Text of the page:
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Cartilage damage is a common source of joint pain, especially in weight-bearing joints and joints that are subjected to lots of repetitive movement. As many as 60% of people undergoing knee surgery for chronic pain have substantial cartilage damage (called chondral defects).

At Next Step Orthopedics, Dominique Nickson, MD, draws from extensive experience in state-of-the-art cartilage repair techniques, often relying on advanced surgical methods, like minimally invasive arthroscopy, to restore normal, pain-free joint movement. Here’s how arthroscopy works for cartilage repair and how to tell if it might help you.

Cartilage 101

Cartilage is a thick, slick layer of tough tissue covering most joints’ ends, including weight-bearing joints. Cartilage performs crucial functions in your joints, preventing bone-on-bone damage and helping your joints move freely and without pain.

Many issues can cause cartilage damage, including a fall or other traumatic injury. One of the most common causes is everyday wear and tear. Wear and tear is a common cause of arthritis as years of joint use slowly break down the cartilage layer.

Cartilage damage increases the risk of friction inside the joint, leading to inflammation, pain, and stiffness. Sometimes, cartilage damage creates rough spots on the joint surface, leading to poor joint function and additional pain.

Cartilage is avascular, meaning it has no blood supply on its own. Instead, it absorbs nutrients from surrounding tissues. No active blood supply means it’s much harder for cartilage to repair itself without medical intervention, like arthroscopic surgery.

Arthroscopy basics

Arthroscopy means “joint observation”. Just like the name implies, it’s a surgical technique that uses special tools and methods to see inside a joint and evaluate its function. In addition to diagnosing joint problems, arthroscopy treats joint issues, including damaged cartilage.

During an arthroscopic procedure, Dr. Nickson makes small incisions around the joint. Then he inserts a long, thin, flexible scope through one incision. This scope is equipped with a tiny camera capable of taking still images and real-time video.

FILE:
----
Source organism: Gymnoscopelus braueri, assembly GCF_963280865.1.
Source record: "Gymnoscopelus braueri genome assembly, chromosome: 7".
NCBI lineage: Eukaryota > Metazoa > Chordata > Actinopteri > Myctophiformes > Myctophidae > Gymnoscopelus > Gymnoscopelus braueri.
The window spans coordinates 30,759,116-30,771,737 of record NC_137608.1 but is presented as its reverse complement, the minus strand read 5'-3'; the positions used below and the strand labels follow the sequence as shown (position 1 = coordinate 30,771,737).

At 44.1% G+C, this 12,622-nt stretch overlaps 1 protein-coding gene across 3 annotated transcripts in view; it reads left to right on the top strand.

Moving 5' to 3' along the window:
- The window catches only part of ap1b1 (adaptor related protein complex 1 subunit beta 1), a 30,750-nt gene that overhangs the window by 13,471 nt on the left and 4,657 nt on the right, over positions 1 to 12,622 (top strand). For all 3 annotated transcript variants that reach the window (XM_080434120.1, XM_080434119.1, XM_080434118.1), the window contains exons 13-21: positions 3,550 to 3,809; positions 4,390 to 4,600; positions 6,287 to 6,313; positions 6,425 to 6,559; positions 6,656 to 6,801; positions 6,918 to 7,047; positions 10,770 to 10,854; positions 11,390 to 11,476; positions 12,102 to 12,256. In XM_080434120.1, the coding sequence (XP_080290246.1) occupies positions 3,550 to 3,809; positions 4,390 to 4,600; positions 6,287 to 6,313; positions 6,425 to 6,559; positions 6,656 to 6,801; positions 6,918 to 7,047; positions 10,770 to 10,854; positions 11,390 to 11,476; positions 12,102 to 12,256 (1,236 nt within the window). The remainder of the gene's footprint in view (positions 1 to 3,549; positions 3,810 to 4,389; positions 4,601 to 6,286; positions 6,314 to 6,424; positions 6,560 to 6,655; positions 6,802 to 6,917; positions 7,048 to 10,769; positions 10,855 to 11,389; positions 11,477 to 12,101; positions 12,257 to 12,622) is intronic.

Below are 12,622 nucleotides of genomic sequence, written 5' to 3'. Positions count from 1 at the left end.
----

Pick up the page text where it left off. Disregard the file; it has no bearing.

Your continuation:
The images are transmitted to a video monitor, allowing Dr. Nickson to gain a magnified, close-up view of the joint space and structure. By viewing those images, Dr. Nickson can use special surgical instruments to perform joint repairs.

Using arthroscopy to treat cartilage damage

Arthroscopy is especially useful for treating damaged cartilage. During an arthroscopic procedure, Dr. Nickson evaluates the cartilage and surrounding structures to determine the optimal approach.

Depending on the type of cartilage damage he observes, he may:

  • Trim away frayed cartilage
  • Remove cartilage fragments
  • Repair or “patch” worn areas or cartilage
  • Eliminate bone fragments
  • Smooth a rough joint surface

He can also treat inflamed or infected areas using arthroscopy.

While arthroscopy can be very effective in treating or repairing cartilage damage, Dr. Nickson usually recommends conservative treatment options first. That includes treatments like:

  • Lifestyle modifications
  • Physical therapy
  • Oral medications
  • Joint injections

When those options fail to provide relief, he can use arthroscopy to examine your joint and map out the best treatment to help you feel better and regain your mobility.

Find relief for your chronic joint pain

Damaged cartilage is one common cause of joint pain, but it’s not the only cause. Arthroscopy is a useful tool in pinpointing the specific cause of joint dysfunction, so your treatment can be entirely tailored to your needs.

To learn more about arthroscopy and how Dr. Nickson can help you relieve chronic joint pain, call us at (972) 547-0047 or book an appointment online at our office in McKinney, Texas, today.

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